Consider This . . .
1984 represents the start of the computer generation and the point
for all measurements of change. Depending on your inclination
at the time, you had your choice of an IBM machine with 64K of
RAM, two floppy drives and no hard drive, or the Apple Macintosh,
which was just as diminutive. The price for either of these little
powerhouses was high and, of course, they came with these lovely
little black and white or amber monitors in later generations.
As I have discussed, over the past couple years we have witnessed
exponential increases in operating power and a corresponding decrease
in size and price. These changes have radically altered the computer
landscape and continue to do so even today. Just a couple issues
back we talked at length about the remarkable changes in monitor
technology---the growing popularity of the flat LCD screens, which
have now become a free upgrade on many systems sold by makers
like Dell and Gateway.
There is one device in the home and office computer configuration/systems
that, in my opinion, has not received an appropriate amount of
attention---the printer. This device is normally mated to each
new computer that passes through. We have long since abandoned
those Neanderthal Epson sprocket feed serial impact printers Unfortunately-and
I presume you are like me-I still have a couple of those printers
stored away right beside the old typewriters.
The replacement for those older printers was the black and white
Hewlett Packard (HP) laser printers, models II, III, IIIP+, and
now 5si, etc. Other printers like Brother and Sharp share the
stage, but HP has a respectable market share on that component
of the system. Recent press releases indicate HP is going to be
much more aggressive in capturing the high-end commercial color
printing market as well. Those HP lasers refuse to die. I am convinced
that the secret is in the disposable cartridge, as 80 percent
of the machine is built into that $40-$80 cartridge. Each new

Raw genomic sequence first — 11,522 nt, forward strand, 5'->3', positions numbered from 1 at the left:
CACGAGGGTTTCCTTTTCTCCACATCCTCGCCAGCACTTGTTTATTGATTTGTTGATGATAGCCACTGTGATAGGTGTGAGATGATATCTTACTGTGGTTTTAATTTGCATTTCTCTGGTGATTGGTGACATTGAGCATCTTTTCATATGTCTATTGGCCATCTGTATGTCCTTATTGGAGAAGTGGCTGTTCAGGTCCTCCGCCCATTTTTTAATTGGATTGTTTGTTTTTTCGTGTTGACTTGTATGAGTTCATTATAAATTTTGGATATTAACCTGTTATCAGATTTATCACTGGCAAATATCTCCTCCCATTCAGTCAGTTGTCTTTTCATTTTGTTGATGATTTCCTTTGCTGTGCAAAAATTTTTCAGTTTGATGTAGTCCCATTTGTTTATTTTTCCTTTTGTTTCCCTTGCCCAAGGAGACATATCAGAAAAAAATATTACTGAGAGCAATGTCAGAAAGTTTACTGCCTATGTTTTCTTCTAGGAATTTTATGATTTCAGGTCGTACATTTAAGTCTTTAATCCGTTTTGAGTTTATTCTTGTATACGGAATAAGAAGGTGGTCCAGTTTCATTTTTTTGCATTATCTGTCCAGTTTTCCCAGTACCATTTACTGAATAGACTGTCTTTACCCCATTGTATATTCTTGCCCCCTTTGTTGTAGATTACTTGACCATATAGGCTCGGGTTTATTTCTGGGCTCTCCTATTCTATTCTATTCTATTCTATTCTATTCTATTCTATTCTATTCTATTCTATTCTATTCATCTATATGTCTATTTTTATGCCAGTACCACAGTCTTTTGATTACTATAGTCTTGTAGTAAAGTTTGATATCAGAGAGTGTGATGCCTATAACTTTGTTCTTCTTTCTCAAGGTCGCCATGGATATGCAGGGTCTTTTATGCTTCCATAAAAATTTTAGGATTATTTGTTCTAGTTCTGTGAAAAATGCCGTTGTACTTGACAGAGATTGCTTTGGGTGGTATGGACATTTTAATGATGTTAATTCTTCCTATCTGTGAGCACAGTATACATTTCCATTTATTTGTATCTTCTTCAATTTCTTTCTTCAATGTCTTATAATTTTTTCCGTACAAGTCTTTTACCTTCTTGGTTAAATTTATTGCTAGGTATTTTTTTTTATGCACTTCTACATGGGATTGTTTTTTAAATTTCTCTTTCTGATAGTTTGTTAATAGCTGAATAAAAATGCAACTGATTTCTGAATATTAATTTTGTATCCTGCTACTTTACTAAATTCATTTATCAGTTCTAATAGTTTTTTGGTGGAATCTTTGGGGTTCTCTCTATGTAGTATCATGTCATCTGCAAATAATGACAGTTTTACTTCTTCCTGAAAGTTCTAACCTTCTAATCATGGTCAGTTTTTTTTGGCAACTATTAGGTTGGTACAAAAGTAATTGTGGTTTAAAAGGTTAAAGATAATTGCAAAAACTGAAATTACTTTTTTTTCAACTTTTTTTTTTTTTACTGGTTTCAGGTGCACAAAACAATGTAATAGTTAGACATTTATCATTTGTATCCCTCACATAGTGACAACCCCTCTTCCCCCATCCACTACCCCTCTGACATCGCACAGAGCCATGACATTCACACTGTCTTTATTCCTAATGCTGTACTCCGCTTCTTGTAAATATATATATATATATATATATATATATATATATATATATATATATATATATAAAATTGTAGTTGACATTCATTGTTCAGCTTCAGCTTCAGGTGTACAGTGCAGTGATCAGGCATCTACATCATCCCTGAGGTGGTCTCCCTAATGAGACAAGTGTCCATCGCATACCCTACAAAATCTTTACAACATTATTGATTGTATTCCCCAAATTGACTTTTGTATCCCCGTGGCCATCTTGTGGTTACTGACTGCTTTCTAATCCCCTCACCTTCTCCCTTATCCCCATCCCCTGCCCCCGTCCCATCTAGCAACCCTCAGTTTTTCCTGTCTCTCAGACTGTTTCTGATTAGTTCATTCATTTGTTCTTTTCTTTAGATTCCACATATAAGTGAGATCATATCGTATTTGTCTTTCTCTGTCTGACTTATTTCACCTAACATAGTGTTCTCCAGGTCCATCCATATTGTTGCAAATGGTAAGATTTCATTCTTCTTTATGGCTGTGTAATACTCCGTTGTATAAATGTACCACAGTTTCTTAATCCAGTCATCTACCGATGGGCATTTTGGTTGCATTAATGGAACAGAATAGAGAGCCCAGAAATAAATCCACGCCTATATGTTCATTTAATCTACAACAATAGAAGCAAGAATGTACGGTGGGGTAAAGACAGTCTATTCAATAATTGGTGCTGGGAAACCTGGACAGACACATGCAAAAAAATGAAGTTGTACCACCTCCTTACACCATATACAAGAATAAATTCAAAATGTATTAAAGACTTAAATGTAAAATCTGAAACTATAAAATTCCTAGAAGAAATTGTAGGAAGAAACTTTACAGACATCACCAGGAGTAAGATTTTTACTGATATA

cartridge is like getting a new machine, but it is still old technology
and it is still black and white. It is time to stop and consider
the newest printers with color.
For several years I have had a variety of color printers available
to me. Three years ago I participated in the decision to purchase
a Minolta Magicolor 2200 laser printer. At that time the Minolta
was priced at $2,400. Today, that machine---with 1200dpi, 32MB
of RAM upgradeable to 96MB and is 10/100 network ready out of
the box---can be purchased locally for under $1,000. The fusion
technology of the Minolta unit more closely resembles the laserjet
rather than the inkjet technology. The copy quality of the Minolta
is near the top of copiers and, while more costly per page than
black and white, at less than 10 cents it's a solid value and
performer. HP also has a great color laser copier with similar
features in the 4550N priced at $2,500. The Lexmark C720 is $1,800.
These machines produce B&W copies at nearly 20 pages per minute,
but can be as slow as five to 10 per minute when producing color
copies. The laser color copies appear to me to be more durable
than the output from their inkjet counterparts.
I have, however, found that the HP G85 multi-function unit, which
I have used for several months, to be more to my liking. The additional
features, like scanning and faxing, plus great color copies make
up for the slower color copy speed of 10 ppm. Anyone with a digital
camera won't mind the wait and the instant gratification of making
your own prints. Within the past few months HP has introduced
a new LaserJet multi-purpose unit model D135 which is advertised
as producing 19 ppm in B&W and 16 ppm in color. The new unit can
also handle legal size documents and has a dual paper tray system.
Both units have an automatic document feeder for faxing or copying.
If you don't need the multi-purpose units, I would look at the
HP CP1160 and the 2200cse. Both of these units are advertised
as producing color copies from 10 to 16 ppm. The good news is
that all four of the HP inkjet units are priced below $500. Internet
shopping can probably bring at least the G85 under $400, as was
the case for me. These units continue to use a dual ink cartridge
system and, at least the first two units referred to, use the
same cartridges, which are now available in more and more places,
including our local Giant food stores. I have not attempted to
refill the cartridges myself, although it is possible to buy refill
kits over the Internet and at the Office Depot stores.
Aside from the technical aspect of the decision, there is one
thing that is undeniable. When you give someone a color copy the
reaction is always one of excitement and to those not accustomed
to such output, envy.
I can guarantee that, once you migrate to color, you will never
look back and things will never look the same again. I know it's
no longer spring, but it's never too late to add color to your
life and work.
If you have comments or suggestions, or have an idea for a future
computer or business topic, e-mail me at email@example.com
Jimmy R. Hammond, CPA, is a resident of Annapolis and a consultant to businesses in Annapolis, Baltimore and Washington D.C.